A tenant may sell real estate using an installment contract (or similar agreement) that provides a stream of payments over a period of time. A portion of the payment will be applied to the principal and a portion will be interest income. The interest should be included in income; the outstanding principal as the effective date of the certification is considered an asset. The value of the asset will decrease over time as the loan is repaid.

Periodic Social Security Payments

The gross amount of periodic Social Security payments, before deductions, is included in income. Payments received by adults on behalf of individuals under the age of 18 or by individuals under the age of 18 for their own support are also included.

When social security or SSI benefit income is paid in a lump sum as a result of deferred periodic payments, that amount is excluded from income.

Periodic Payments, Retirement Accounts, Annuities, and Trusts

The full amount of periodic payments from annuities, insurance policies, retirement funds, pensions and disability or death benefits is included in income. Examples of periodic payments include Black Lung Sick benefits, Veterans Disability, Dependent Indemnity Compensation, and payments to the widow of a serviceman killed in action. Payments from long-term care insurance (in excess of $180 a day) are included in income.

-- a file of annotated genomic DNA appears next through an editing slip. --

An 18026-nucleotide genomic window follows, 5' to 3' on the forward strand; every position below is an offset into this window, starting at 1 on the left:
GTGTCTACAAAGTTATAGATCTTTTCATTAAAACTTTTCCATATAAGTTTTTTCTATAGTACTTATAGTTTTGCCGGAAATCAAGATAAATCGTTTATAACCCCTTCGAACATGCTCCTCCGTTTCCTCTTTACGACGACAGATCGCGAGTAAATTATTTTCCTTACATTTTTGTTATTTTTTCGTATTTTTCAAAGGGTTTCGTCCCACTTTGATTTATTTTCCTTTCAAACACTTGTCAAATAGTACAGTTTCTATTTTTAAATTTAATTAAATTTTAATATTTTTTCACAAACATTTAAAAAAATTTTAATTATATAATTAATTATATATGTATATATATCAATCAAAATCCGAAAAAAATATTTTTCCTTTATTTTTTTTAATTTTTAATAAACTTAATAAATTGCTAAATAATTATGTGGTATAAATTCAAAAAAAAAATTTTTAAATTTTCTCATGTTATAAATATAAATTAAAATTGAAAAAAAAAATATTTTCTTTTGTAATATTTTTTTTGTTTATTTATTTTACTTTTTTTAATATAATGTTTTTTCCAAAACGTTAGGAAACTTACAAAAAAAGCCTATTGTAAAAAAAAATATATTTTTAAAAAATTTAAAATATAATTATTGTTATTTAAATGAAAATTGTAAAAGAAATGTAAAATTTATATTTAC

Federal government/Uniformed Services, state, local government, social security or private pension funds are not included in income if paid directly to a former spouse according to the terms of a court decree of divorce, annulment or legal separation. However, if a tenant is the former spouse and is receiving any amounts pursuant to a court ordered settlement in connection with a divorce, annulment of marriage, or legal separation (reflected on a Form 1099), the amount is included in the tenant’s income.

Retirement Accounts

Balances in Individual Retirement Accounts (IRAs), 401K’s, Keogh plans and similar retirement savings accounts are considered assets if the money is accessible to the household.

  1. For employed individuals, accessible amounts are considered assets even if withdrawal would result in a penalty; however, amount that are accessible only if the individual is retired are not included.
  2. For employed individuals, include only the amount that can be withdrawn without retiring or terminating employment.
  3. After retirement, the amount received as a lump sum is considered an asset.